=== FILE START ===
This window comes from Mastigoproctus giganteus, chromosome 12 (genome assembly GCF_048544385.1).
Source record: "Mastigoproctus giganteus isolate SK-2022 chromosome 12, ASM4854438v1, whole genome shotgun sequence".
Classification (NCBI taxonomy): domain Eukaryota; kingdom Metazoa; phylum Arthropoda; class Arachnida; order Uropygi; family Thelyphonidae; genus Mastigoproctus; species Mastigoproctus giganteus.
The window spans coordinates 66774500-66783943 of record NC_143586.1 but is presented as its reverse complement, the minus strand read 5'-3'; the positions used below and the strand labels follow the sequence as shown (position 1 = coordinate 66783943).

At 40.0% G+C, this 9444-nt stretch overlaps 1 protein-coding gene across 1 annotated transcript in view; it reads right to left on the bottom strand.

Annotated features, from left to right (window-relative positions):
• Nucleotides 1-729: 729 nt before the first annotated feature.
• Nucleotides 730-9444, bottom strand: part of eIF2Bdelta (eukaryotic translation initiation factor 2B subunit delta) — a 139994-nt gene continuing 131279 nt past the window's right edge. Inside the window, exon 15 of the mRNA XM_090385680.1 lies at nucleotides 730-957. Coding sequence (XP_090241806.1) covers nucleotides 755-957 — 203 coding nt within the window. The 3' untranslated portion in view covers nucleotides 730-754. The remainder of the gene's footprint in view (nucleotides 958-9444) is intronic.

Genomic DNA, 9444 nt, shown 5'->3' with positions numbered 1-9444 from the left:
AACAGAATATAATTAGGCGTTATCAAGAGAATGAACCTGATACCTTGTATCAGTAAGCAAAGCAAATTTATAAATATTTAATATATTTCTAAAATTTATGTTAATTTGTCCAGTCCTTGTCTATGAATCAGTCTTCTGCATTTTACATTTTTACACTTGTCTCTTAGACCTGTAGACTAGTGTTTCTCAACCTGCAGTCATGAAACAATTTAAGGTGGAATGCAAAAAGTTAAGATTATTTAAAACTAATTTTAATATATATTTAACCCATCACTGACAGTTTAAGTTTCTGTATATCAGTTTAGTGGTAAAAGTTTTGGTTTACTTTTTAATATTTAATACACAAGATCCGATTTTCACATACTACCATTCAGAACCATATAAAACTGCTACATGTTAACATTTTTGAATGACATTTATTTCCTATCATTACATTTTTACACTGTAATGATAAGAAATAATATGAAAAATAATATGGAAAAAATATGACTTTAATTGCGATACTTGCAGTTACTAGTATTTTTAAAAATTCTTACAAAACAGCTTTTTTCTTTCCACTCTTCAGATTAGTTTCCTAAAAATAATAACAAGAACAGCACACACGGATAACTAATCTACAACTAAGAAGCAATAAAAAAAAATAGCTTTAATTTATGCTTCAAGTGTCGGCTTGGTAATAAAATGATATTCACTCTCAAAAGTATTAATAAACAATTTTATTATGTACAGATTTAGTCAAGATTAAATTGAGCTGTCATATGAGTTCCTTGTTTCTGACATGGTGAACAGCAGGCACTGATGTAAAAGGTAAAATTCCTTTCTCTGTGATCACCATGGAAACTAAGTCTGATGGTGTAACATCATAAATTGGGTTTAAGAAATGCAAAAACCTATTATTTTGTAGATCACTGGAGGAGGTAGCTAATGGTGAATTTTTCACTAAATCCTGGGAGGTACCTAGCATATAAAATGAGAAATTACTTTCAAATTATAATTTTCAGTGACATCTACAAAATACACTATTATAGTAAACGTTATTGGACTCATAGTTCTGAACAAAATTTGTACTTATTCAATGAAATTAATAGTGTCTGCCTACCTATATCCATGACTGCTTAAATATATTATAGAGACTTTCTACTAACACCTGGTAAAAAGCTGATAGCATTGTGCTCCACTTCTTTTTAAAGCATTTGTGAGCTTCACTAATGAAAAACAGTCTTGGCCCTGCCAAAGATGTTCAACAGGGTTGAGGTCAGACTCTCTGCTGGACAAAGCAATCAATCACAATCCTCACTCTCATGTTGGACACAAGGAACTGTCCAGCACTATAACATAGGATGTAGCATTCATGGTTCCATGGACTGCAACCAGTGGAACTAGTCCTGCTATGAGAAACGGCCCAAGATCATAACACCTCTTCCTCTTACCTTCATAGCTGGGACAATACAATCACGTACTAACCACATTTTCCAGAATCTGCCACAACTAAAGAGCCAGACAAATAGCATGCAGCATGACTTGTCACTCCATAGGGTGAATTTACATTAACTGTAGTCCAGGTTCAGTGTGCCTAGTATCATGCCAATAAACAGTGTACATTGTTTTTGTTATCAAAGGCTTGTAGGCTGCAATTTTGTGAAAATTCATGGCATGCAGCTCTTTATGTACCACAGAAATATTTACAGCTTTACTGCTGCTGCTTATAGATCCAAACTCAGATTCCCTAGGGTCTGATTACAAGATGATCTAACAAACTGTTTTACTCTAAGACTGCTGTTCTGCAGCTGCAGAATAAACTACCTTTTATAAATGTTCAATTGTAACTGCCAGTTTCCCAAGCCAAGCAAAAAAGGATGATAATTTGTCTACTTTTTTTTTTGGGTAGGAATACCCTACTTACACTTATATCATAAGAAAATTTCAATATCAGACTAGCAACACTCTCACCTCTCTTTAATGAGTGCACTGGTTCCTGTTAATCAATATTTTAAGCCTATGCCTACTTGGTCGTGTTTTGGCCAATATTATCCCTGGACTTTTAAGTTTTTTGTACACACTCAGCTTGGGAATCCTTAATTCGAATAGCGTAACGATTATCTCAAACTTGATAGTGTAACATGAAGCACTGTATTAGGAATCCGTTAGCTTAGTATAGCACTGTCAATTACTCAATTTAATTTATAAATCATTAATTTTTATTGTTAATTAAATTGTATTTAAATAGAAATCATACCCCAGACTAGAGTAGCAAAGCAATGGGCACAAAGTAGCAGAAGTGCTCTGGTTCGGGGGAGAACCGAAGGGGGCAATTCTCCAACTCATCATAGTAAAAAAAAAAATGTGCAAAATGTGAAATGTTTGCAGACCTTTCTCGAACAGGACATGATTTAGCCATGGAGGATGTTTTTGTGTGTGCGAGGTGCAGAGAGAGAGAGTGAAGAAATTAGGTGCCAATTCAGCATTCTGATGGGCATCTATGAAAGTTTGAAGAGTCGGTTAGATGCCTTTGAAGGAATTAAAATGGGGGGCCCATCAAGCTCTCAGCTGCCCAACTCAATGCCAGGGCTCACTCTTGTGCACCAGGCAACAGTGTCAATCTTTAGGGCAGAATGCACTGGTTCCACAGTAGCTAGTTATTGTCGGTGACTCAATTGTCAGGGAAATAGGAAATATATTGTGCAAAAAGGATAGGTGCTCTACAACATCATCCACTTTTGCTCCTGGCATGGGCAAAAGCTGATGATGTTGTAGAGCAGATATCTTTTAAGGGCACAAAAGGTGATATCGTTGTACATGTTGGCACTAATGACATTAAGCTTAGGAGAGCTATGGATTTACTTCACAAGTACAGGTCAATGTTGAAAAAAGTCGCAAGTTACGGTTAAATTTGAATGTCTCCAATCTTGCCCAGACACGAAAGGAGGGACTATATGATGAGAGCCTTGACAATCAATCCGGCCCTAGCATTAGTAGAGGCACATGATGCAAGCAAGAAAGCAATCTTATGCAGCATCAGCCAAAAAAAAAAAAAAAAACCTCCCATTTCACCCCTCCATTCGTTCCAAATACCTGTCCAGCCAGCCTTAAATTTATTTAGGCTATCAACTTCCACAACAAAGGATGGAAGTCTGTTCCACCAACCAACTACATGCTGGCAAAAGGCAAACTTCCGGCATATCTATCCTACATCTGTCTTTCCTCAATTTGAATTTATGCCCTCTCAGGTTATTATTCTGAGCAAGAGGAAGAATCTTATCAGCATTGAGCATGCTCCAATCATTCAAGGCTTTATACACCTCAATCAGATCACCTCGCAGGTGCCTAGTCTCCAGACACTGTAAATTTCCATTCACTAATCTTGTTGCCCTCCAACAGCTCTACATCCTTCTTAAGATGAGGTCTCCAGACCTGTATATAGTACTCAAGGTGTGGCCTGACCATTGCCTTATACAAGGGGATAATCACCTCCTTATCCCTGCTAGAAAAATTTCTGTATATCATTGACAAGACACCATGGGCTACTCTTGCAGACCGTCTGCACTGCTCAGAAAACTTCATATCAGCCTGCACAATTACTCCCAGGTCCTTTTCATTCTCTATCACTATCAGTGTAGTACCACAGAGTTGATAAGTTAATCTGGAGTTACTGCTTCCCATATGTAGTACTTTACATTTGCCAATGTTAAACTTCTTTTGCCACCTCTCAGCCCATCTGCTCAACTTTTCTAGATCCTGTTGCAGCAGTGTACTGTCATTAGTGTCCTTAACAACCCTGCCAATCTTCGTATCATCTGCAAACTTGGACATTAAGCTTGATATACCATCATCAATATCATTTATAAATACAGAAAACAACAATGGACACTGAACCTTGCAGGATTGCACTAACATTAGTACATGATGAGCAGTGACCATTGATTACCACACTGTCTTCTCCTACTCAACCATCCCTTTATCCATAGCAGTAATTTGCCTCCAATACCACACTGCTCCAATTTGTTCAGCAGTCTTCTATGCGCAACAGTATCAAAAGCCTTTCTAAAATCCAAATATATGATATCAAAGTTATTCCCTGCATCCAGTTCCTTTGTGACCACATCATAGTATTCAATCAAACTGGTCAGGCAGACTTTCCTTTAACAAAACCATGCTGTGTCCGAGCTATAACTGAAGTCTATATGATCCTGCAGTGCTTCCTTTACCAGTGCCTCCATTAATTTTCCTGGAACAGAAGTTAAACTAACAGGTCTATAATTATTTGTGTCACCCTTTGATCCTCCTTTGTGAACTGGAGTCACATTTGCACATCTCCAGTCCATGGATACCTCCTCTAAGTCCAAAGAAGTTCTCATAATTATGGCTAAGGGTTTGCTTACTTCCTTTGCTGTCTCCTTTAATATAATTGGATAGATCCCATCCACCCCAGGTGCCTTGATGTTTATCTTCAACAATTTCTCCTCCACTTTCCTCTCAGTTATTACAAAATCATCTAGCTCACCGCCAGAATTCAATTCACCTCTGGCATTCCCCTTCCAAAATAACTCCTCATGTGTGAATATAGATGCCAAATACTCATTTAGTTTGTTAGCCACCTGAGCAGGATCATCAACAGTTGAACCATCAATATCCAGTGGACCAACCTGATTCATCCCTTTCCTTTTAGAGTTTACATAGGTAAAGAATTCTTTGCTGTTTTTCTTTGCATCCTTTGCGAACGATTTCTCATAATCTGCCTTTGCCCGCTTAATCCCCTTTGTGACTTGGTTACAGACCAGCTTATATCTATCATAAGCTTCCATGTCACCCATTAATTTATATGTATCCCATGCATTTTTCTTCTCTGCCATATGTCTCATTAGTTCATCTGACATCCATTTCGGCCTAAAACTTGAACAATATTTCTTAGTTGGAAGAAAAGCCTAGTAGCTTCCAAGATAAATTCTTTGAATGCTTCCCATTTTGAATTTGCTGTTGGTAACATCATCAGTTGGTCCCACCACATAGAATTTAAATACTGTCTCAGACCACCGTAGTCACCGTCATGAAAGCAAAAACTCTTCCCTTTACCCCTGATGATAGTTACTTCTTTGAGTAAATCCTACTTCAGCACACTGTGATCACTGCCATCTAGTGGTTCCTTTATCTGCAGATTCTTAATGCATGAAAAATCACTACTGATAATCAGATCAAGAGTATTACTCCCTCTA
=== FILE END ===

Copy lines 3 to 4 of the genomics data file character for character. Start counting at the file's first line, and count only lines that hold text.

Classification (NCBI taxonomy): domain Eukaryota; kingdom Metazoa; phylum Arthropoda; class Arachnida; order Uropygi; family Thelyphonidae; genus Mastigoproctus; species Mastigoproctus giganteus.
The window spans coordinates 66774500-66783943 of record NC_143586.1 but is presented as its reverse complement, the minus strand read 5'-3'; the positions used below and the strand labels follow the sequence as shown (position 1 = coordinate 66783943).